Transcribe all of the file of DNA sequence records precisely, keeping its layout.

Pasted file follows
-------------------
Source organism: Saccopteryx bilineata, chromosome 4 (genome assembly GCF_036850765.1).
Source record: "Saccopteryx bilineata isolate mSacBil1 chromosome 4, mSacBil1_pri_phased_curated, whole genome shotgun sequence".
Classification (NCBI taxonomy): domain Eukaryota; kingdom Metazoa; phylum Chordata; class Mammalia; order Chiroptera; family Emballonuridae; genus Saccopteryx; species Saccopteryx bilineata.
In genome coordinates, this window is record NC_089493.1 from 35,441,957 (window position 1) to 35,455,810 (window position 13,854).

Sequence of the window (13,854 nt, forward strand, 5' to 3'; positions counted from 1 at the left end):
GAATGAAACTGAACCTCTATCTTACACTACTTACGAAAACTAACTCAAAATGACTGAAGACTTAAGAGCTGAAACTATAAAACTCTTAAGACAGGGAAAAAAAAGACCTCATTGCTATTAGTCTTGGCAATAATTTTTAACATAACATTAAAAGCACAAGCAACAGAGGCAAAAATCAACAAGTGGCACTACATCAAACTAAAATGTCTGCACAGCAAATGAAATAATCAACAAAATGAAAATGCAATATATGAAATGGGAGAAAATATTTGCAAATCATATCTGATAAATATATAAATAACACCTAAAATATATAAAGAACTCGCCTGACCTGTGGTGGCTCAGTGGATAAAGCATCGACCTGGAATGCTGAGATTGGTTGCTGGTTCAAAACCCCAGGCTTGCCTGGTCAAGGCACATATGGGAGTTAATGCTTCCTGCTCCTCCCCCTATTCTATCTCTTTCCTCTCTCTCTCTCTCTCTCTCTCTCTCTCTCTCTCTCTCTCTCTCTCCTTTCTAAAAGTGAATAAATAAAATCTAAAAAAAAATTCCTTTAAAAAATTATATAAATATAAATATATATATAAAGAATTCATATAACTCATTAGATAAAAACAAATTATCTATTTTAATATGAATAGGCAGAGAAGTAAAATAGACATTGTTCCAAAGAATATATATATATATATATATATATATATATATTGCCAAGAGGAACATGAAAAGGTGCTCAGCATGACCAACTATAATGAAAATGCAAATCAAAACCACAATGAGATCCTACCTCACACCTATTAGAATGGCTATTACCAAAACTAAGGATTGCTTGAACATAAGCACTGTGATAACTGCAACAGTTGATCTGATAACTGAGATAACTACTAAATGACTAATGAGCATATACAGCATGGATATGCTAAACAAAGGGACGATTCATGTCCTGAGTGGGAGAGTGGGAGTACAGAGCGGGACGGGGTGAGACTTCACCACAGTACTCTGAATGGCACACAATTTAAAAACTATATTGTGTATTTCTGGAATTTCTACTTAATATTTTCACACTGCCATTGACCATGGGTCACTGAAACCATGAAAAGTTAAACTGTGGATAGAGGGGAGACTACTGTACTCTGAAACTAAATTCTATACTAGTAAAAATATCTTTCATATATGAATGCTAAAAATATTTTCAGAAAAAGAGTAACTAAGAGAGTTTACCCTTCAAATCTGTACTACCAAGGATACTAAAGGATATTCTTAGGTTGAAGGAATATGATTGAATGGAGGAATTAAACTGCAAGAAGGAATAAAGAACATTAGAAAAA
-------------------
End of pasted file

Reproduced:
Source organism: Saccopteryx bilineata, chromosome 4 (genome assembly GCF_036850765.1).
Source record: "Saccopteryx bilineata isolate mSacBil1 chromosome 4, mSacBil1_pri_phased_curated, whole genome shotgun sequence".
Classification (NCBI taxonomy): domain Eukaryota; kingdom Metazoa; phylum Chordata; class Mammalia; order Chiroptera; family Emballonuridae; genus Saccopteryx; species Saccopteryx bilineata.
In genome coordinates, this window is record NC_089493.1 from 35,441,957 (window position 1) to 35,455,810 (window position 13,854).

Sequence of the window (13,854 nt, forward strand, 5' to 3'; positions counted from 1 at the left end):
GAATGAAACTGAACCTCTATCTTACACTACTTACGAAAACTAACTCAAAATGACTGAAGACTTAAGAGCTGAAACTATAAAACTCTTAAGACAGGGAAAAAAAAGACCTCATTGCTATTAGTCTTGGCAATAATTTTTAACATAACATTAAAAGCACAAGCAACAGAGGCAAAAATCAACAAGTGGCACTACATCAAACTAAAATGTCTGCACAGCAAATGAAATAATCAACAAAATGAAAATGCAATATATGAAATGGGAGAAAATATTTGCAAATCATATCTGATAAATATATAAATAACACCTAAAATATATAAAGAACTCGCCTGACCTGTGGTGGCTCAGTGGATAAAGCATCGACCTGGAATGCTGAGATTGGTTGCTGGTTCAAAACCCCAGGCTTGCCTGGTCAAGGCACATATGGGAGTTAATGCTTCCTGCTCCTCCCCCTATTCTATCTCTTTCCTCTCTCTCTCTCTCTCTCTCTCTCTCTCTCTCTCTCTCTCTCTCTCCTTTCTAAAAGTGAATAAATAAAATCTAAAAAAAAATTCCTTTAAAAAATTATATAAATATAAATATATATATAAAGAATTCATATAACTCATTAGATAAAAACAAATTATCTATTTTAATATGAATAGGCAGAGAAGTAAAATAGACATTGTTCCAAAGAATATATATATATATATATATATATATATATATTGCCAAGAGGAACATGAAAAGGTGCTCAGCATGACCAACTATAATGAAAATGCAAATCAAAACCACAATGAGATCCTACCTCACACCTATTAGAATGGCTATTACCAAAACTAAGGATTGCTTGAACATAAGCACTGTGATAACTGCAACAGTTGATCTGATAACTGAGATAACTACTAAATGACTAATGAGCATATACAGCATGGATATGCTAAACAAAGGGACGATTCATGTCCTGAGTGGGAGAGTGGGAGTACAGAGCGGGACGGGGTGAGACTTCACCACAGTACTCTGAATGGCACACAATTTAAAAACTATATTGTGTATTTCTGGAATTTCTACTTAATATTTTCACACTGCCATTGACCATGGGTCACTGAAACCATGAAAAGTTAAACTGTGGATAGAGGGGAGACTACTGTACTCTGAAACTAAATTCTATACTAGTAAAAATATCTTTCATATATGAATGCTAAAAATATTTTCAGAAAAAGAGTAACTAAGAGAGTTTACCCTTCAAATCTGTACTACCAAGGATACTAAAGGATATTCTTAGGTTGAAGGAATATGATTGAATGGAGGAATTAAACTGCAAGAAGGAATAAAGAACATTAGAAAAA